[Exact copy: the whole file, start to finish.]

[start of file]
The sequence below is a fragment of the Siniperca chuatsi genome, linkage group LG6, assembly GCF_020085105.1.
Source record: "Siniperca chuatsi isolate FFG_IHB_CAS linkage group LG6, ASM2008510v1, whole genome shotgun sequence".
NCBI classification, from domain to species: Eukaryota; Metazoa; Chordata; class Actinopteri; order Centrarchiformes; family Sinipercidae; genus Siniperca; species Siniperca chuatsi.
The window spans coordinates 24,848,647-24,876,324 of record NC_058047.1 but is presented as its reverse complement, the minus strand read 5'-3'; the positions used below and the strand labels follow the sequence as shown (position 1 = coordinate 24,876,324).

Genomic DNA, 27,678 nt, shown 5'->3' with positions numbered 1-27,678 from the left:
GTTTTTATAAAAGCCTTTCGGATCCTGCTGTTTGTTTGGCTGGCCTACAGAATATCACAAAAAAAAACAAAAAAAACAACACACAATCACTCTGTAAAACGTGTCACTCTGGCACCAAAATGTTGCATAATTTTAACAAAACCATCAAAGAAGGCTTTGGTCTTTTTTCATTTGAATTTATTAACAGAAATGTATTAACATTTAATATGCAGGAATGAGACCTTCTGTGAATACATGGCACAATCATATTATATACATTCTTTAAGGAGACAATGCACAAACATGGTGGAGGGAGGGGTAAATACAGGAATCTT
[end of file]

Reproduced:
The sequence below is a fragment of the Siniperca chuatsi genome, linkage group LG6, assembly GCF_020085105.1.
Source record: "Siniperca chuatsi isolate FFG_IHB_CAS linkage group LG6, ASM2008510v1, whole genome shotgun sequence".
NCBI classification, from domain to species: Eukaryota; Metazoa; Chordata; class Actinopteri; order Centrarchiformes; family Sinipercidae; genus Siniperca; species Siniperca chuatsi.
The window spans coordinates 24,848,647-24,876,324 of record NC_058047.1 but is presented as its reverse complement, the minus strand read 5'-3'; the positions used below and the strand labels follow the sequence as shown (position 1 = coordinate 24,876,324).

Genomic DNA, 27,678 nt, shown 5'->3' with positions numbered 1-27,678 from the left:
GTTTTTATAAAAGCCTTTCGGATCCTGCTGTTTGTTTGGCTGGCCTACAGAATATCACAAAAAAAAACAAAAAAAACAACACACAATCACTCTGTAAAACGTGTCACTCTGGCACCAAAATGTTGCATAATTTTAACAAAACCATCAAAGAAGGCTTTGGTCTTTTTTCATTTGAATTTATTAACAGAAATGTATTAACATTTAATATGCAGGAATGAGACCTTCTGTGAATACATGGCACAATCATATTATATACATTCTTTAAGGAGACAATGCACAAACATGGTGGAGGGAGGGGTAAATACAGGAATCTT